An in-depth analysis of the life cycle makes us more aware of the environment and the effects of the things we wear. Every garment has an impact on the environment. Take the example of the custom t shirts that you are wearing. Consider the amount of water that was used to make the fiber. The fuel burned in order to ship it. The scraps are thrown away from the trimmings. The amount of water used every time it is washed.
A student from Chalmers Institute of Technology conducted a life-cycle analysis. The aim was to find out more about the resources that go into fashion and their overall impact. She was curious to find out the environmental footprint of the t-shirt. The Ph.D. student is undertaking a course on Environmental System Analysis. Several aspects of the life cycle, which are in the context of fashion, were put together in the analysis. The result showed that the fashion industry could indeed affect our world in more ways than we can imagine.
A basic life cycle follows a product from the creation of the raw materials to discarding of the used final product. Incorporating more elements in the case study resulted in information that is more specific. The garments were divided into four stages that were to be analyzed. The stages are:
For each stage, there are environmental indicators to erasure the impact, for example, water use, carbon footprint, energy use, land use.
The results varied when tested with different garments. Some of the variations were because of the thickness of fibers if they are knitted or woven, and the technique of stitching. Some processes of stitching such as confectioning were more harmful to the environment because they required cutting. This means more waste, more efforts for printing and ironing, which resulted in the use of energy.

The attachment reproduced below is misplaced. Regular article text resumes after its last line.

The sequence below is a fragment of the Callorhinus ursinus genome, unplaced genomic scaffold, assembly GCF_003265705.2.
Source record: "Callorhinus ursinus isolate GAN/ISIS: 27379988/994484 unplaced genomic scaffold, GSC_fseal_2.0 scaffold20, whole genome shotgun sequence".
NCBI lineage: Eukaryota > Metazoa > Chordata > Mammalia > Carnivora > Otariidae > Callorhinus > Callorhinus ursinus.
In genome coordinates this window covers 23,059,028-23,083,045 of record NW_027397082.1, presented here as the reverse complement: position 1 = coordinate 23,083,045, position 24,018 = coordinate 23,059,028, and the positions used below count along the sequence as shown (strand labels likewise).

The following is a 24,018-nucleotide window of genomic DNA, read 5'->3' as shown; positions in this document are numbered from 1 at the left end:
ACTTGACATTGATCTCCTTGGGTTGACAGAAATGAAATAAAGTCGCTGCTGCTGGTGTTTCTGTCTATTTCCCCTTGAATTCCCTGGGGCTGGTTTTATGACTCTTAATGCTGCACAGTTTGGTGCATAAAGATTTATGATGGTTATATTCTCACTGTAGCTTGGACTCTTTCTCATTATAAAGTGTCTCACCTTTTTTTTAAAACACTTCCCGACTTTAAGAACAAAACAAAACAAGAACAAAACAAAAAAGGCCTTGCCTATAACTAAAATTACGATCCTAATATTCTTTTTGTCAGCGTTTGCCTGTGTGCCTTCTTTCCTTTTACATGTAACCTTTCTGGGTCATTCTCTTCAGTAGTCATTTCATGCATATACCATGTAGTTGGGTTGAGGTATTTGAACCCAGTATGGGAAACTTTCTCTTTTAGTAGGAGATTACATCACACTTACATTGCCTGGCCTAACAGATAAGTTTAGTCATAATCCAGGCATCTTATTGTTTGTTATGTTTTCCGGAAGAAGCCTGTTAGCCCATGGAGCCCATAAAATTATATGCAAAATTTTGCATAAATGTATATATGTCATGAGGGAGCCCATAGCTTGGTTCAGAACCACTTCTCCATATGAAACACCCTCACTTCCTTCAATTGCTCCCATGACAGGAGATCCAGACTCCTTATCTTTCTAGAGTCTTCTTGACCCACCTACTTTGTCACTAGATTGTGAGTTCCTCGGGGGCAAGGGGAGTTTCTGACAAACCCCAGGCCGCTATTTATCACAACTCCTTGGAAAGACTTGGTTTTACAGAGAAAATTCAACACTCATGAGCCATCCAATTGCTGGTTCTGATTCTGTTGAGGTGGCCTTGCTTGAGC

The overall effect can be quantified. The complete analysis showed that a t-shirt uses about 120 liters of water every time it is worn. The dye in the t-shirt contributed to 10grams of carbon. A single t-shirt just gives a small picture of the impact of fashion on the environment.
The impact is greater when analyzed per country. In Sweden, for example, an average person buys nine t-shirts per year. Statistics Sweden, the national administrative agency, says that an average Swede wears a single shirt 22 times per year. The shirt is washed once every two wears. This means that in a year, one t-shirt requires 1320 liters of water and produces 110g of carbon. This means that a single Swede uses 11,880litres on water and releases 990g of carbon to the environment every year. This is very harmful to the environment.
In conclusion, everyone is constantly saying that you should wash the clothes at low temperature to save the climate, but the truth is that this barely modifies the climate. The major factors that affect the climate are in the producing, transporting, and wearing of the shirt.